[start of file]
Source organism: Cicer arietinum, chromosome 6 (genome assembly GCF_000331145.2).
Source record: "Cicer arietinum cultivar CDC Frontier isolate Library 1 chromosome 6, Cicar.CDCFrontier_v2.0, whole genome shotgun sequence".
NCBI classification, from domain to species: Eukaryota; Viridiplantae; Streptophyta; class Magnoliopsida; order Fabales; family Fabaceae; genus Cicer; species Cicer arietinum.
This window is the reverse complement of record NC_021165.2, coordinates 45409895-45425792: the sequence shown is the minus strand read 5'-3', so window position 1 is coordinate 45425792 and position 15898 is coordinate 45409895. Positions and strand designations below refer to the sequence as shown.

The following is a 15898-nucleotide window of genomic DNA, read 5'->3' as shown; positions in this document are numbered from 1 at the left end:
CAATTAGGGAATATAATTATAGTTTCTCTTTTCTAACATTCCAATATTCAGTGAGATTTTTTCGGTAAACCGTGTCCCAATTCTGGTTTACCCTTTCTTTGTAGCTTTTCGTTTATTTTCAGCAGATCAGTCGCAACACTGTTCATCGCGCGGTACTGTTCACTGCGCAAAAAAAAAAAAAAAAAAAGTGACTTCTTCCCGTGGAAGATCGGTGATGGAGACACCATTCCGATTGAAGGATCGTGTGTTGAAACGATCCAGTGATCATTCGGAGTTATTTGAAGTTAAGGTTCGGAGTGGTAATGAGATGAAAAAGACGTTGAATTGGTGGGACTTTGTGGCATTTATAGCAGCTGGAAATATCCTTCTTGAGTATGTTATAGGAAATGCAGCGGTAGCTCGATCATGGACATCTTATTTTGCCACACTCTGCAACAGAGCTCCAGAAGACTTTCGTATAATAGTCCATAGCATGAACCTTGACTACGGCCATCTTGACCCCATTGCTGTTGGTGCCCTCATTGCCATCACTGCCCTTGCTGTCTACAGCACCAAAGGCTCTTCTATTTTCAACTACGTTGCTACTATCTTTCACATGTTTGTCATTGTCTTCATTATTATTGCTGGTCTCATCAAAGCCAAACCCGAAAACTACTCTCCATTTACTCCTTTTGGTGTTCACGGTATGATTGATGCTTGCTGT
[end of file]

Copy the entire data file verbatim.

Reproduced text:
Source organism: Cicer arietinum, chromosome 6 (genome assembly GCF_000331145.2).
Source record: "Cicer arietinum cultivar CDC Frontier isolate Library 1 chromosome 6, Cicar.CDCFrontier_v2.0, whole genome shotgun sequence".
NCBI classification, from domain to species: Eukaryota; Viridiplantae; Streptophyta; class Magnoliopsida; order Fabales; family Fabaceae; genus Cicer; species Cicer arietinum.
This window is the reverse complement of record NC_021165.2, coordinates 45409895-45425792: the sequence shown is the minus strand read 5'-3', so window position 1 is coordinate 45425792 and position 15898 is coordinate 45409895. Positions and strand designations below refer to the sequence as shown.

The following is a 15898-nucleotide window of genomic DNA, read 5'->3' as shown; positions in this document are numbered from 1 at the left end:
CAATTAGGGAATATAATTATAGTTTCTCTTTTCTAACATTCCAATATTCAGTGAGATTTTTTCGGTAAACCGTGTCCCAATTCTGGTTTACCCTTTCTTTGTAGCTTTTCGTTTATTTTCAGCAGATCAGTCGCAACACTGTTCATCGCGCGGTACTGTTCACTGCGCAAAAAAAAAAAAAAAAAAAGTGACTTCTTCCCGTGGAAGATCGGTGATGGAGACACCATTCCGATTGAAGGATCGTGTGTTGAAACGATCCAGTGATCATTCGGAGTTATTTGAAGTTAAGGTTCGGAGTGGTAATGAGATGAAAAAGACGTTGAATTGGTGGGACTTTGTGGCATTTATAGCAGCTGGAAATATCCTTCTTGAGTATGTTATAGGAAATGCAGCGGTAGCTCGATCATGGACATCTTATTTTGCCACACTCTGCAACAGAGCTCCAGAAGACTTTCGTATAATAGTCCATAGCATGAACCTTGACTACGGCCATCTTGACCCCATTGCTGTTGGTGCCCTCATTGCCATCACTGCCCTTGCTGTCTACAGCACCAAAGGCTCTTCTATTTTCAACTACGTTGCTACTATCTTTCACATGTTTGTCATTGTCTTCATTATTATTGCTGGTCTCATCAAAGCCAAACCCGAAAACTACTCTCCATTTACTCCTTTTGGTGTTCACGGTATGATTGATGCTTGCTGT